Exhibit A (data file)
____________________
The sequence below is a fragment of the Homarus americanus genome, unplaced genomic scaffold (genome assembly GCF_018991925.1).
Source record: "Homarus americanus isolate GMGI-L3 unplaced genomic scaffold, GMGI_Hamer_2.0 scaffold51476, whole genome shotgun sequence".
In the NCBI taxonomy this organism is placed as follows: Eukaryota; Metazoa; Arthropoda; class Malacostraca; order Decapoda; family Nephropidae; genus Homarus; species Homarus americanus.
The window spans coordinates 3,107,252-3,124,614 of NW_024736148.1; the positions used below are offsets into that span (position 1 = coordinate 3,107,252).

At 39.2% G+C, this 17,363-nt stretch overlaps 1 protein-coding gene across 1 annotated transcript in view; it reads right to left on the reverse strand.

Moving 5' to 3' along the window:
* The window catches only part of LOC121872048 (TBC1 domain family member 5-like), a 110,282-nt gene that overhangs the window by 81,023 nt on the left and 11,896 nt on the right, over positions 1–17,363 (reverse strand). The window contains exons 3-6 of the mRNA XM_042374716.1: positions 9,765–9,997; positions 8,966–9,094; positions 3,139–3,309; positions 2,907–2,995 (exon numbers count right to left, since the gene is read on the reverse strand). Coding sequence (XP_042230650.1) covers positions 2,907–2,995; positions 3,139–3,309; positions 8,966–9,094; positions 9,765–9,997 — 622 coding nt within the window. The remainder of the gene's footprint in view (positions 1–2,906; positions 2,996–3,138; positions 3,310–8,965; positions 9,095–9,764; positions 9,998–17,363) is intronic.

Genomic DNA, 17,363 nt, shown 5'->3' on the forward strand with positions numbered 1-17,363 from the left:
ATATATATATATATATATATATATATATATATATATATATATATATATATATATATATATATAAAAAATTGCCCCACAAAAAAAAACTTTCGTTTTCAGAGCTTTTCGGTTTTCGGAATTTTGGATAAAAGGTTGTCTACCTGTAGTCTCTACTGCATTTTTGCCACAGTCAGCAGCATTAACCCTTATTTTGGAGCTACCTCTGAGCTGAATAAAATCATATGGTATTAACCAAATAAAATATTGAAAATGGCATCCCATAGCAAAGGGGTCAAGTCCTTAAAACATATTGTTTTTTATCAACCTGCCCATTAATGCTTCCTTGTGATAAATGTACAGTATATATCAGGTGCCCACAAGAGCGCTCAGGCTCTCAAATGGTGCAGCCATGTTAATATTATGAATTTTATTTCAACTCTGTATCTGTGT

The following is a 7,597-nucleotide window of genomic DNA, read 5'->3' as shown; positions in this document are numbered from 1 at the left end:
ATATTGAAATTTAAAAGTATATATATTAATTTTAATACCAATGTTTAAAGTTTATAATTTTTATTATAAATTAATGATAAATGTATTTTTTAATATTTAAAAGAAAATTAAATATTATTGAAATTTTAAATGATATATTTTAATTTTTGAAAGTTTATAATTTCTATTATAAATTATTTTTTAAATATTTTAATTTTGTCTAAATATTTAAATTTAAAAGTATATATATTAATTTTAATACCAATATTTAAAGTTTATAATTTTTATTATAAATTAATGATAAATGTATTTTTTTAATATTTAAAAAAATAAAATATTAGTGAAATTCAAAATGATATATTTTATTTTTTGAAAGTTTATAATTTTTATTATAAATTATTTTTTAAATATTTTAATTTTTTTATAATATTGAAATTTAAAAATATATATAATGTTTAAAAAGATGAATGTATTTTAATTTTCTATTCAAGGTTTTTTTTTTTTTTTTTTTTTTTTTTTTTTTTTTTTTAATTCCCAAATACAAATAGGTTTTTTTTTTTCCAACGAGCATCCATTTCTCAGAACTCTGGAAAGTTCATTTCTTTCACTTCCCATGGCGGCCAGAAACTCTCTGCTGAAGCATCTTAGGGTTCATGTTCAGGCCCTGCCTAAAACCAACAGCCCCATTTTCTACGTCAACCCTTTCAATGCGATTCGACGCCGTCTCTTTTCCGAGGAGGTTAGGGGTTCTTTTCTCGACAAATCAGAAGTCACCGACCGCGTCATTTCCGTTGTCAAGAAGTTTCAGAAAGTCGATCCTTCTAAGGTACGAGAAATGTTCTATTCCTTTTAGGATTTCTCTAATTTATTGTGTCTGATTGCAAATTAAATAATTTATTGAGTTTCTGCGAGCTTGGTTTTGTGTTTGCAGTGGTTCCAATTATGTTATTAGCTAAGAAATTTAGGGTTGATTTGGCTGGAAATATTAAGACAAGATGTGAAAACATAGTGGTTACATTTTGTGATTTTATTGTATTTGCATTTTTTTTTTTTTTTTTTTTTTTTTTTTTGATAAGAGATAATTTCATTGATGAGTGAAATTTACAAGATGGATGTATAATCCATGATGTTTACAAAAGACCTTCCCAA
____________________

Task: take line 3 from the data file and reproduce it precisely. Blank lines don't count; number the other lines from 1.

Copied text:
In the NCBI taxonomy this organism is placed as follows: Eukaryota; Metazoa; Arthropoda; class Malacostraca; order Decapoda; family Nephropidae; genus Homarus; species Homarus americanus.